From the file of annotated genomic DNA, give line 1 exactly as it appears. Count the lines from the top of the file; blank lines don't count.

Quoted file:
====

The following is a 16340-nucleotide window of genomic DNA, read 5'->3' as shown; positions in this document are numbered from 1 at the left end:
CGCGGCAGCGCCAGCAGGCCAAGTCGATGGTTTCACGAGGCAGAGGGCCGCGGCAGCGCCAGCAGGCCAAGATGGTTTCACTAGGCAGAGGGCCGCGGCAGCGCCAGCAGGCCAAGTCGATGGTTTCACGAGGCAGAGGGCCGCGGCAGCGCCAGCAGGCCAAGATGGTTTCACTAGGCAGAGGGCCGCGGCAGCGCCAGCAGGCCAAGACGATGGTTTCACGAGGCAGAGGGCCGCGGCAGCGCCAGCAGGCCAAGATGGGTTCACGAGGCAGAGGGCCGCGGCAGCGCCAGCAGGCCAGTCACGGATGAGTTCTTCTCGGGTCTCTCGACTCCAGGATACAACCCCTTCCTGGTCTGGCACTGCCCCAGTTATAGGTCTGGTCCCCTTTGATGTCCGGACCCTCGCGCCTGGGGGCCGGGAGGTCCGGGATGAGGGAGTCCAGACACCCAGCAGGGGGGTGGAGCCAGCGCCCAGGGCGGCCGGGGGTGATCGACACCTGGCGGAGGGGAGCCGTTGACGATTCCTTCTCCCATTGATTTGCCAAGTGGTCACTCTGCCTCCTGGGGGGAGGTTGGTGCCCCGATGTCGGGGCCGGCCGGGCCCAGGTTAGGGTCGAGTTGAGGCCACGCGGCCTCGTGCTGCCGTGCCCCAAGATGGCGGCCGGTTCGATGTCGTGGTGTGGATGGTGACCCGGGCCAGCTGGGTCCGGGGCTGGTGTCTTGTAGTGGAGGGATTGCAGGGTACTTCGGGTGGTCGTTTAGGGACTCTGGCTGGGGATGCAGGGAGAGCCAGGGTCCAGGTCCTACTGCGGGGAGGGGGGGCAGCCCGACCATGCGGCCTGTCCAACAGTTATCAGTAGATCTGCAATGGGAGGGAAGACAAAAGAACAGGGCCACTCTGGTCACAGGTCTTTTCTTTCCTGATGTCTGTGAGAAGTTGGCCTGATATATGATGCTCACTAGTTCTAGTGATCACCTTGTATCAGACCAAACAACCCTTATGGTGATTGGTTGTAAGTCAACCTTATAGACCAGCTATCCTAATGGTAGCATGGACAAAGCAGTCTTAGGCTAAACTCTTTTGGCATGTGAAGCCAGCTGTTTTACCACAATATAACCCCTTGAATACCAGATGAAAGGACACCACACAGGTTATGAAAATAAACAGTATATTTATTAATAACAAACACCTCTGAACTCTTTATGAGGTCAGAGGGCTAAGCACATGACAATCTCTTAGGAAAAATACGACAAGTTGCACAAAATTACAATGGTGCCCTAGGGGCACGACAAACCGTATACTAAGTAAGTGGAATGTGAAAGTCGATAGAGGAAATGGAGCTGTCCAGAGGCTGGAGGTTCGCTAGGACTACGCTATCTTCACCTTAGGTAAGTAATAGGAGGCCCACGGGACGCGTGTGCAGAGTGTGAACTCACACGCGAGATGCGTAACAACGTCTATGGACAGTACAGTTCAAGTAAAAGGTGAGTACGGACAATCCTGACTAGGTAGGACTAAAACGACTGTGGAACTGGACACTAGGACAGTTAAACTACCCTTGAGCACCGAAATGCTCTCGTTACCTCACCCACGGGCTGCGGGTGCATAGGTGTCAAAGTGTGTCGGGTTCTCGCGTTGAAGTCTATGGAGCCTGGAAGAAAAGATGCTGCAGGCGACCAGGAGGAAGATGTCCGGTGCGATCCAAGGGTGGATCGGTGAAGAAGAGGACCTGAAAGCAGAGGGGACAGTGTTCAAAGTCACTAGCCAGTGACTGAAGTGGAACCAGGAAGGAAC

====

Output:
The following is a 16340-nucleotide window of genomic DNA, read 5'->3' as shown; positions in this document are numbered from 1 at the left end: